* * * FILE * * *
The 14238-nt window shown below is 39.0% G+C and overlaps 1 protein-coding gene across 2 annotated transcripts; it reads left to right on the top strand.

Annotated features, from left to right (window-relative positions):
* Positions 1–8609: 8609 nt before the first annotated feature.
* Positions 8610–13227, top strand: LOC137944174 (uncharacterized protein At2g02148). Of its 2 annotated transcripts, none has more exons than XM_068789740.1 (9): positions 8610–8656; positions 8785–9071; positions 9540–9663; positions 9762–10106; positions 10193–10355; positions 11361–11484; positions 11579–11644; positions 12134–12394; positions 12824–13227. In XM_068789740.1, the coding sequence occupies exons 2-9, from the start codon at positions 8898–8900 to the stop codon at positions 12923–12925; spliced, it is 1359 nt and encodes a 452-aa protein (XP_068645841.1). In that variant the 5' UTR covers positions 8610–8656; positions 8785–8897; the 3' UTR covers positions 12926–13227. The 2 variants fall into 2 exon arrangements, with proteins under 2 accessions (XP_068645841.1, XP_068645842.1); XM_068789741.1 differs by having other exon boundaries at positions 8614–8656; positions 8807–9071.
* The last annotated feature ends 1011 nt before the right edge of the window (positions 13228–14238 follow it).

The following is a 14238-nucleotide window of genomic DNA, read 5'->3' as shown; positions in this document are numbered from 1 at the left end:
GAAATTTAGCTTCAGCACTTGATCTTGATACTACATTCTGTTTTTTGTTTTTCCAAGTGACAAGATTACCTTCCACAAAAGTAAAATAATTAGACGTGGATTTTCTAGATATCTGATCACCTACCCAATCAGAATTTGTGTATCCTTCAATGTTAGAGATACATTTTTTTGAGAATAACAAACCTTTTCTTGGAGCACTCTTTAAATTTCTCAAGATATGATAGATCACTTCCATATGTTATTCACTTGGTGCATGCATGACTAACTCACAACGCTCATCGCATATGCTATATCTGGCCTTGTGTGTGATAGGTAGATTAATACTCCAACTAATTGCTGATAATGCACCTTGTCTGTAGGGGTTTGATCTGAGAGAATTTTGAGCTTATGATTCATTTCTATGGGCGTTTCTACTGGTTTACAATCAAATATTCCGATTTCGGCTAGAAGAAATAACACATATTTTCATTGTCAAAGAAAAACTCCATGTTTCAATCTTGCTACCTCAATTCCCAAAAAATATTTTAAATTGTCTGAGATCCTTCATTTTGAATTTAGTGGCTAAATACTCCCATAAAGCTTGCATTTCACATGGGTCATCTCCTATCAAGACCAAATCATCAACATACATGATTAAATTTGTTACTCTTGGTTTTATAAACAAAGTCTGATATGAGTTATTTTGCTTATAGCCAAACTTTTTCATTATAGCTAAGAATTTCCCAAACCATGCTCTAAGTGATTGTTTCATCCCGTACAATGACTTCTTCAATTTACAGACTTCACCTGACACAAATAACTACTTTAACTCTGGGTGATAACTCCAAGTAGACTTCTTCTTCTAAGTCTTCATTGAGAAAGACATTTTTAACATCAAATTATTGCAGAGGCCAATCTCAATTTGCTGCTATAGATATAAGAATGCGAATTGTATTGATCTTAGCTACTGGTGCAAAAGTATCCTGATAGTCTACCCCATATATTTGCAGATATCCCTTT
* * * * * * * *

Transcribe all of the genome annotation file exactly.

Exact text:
The 14238-nt window shown below is 39.0% G+C and overlaps 1 protein-coding gene across 2 annotated transcripts; it reads left to right on the top strand.

Annotated features, from left to right (window-relative positions):
* Positions 1–8609: 8609 nt before the first annotated feature.
* Positions 8610–13227, top strand: LOC137944174 (uncharacterized protein At2g02148). Of its 2 annotated transcripts, none has more exons than XM_068789740.1 (9): positions 8610–8656; positions 8785–9071; positions 9540–9663; positions 9762–10106; positions 10193–10355; positions 11361–11484; positions 11579–11644; positions 12134–12394; positions 12824–13227. In XM_068789740.1, the coding sequence occupies exons 2-9, from the start codon at positions 8898–8900 to the stop codon at positions 12923–12925; spliced, it is 1359 nt and encodes a 452-aa protein (XP_068645841.1). In that variant the 5' UTR covers positions 8610–8656; positions 8785–8897; the 3' UTR covers positions 12926–13227. The 2 variants fall into 2 exon arrangements, with proteins under 2 accessions (XP_068645841.1, XP_068645842.1); XM_068789741.1 differs by having other exon boundaries at positions 8614–8656; positions 8807–9071.
* The last annotated feature ends 1011 nt before the right edge of the window (positions 13228–14238 follow it).

The following is a 14238-nucleotide window of genomic DNA, read 5'->3' as shown; positions in this document are numbered from 1 at the left end:
GAAATTTAGCTTCAGCACTTGATCTTGATACTACATTCTGTTTTTTGTTTTTCCAAGTGACAAGATTACCTTCCACAAAAGTAAAATAATTAGACGTGGATTTTCTAGATATCTGATCACCTACCCAATCAGAATTTGTGTATCCTTCAATGTTAGAGATACATTTTTTTGAGAATAACAAACCTTTTCTTGGAGCACTCTTTAAATTTCTCAAGATATGATAGATCACTTCCATATGTTATTCACTTGGTGCATGCATGACTAACTCACAACGCTCATCGCATATGCTATATCTGGCCTTGTGTGTGATAGGTAGATTAATACTCCAACTAATTGCTGATAATGCACCTTGTCTGTAGGGGTTTGATCTGAGAGAATTTTGAGCTTATGATTCATTTCTATGGGCGTTTCTACTGGTTTACAATCAAATATTCCGATTTCGGCTAGAAGAAATAACACATATTTTCATTGTCAAAGAAAAACTCCATGTTTCAATCTTGCTACCTCAATTCCCAAAAAATATTTTAAATTGTCTGAGATCCTTCATTTTGAATTTAGTGGCTAAATACTCCCATAAAGCTTGCATTTCACATGGGTCATCTCCTATCAAGACCAAATCATCAACATACATGATTAAATTTGTTACTCTTGGTTTTATAAACAAAGTCTGATATGAGTTATTTTGCTTATAGCCAAACTTTTTCATTATAGCTAAGAATTTCCCAAACCATGCTCTAAGTGATTGTTTCATCCCGTACAATGACTTCTTCAATTTACAGACTTCACCTGACACAAATAACTACTTTAACTCTGGGTGATAACTCCAAGTAGACTTCTTCTTCTAAGTCTTCATTGAGAAAGACATTTTTAACATCAAATTATTGCAGAGGCCAATCTCAATTTGCTGCTATAGATATAAGAATGCGAATTGTATTGATCTTAGCTACTGGTGCAAAAGTATCCTGATAGTCTACCCCATATATTTGCAGATATCCCTTT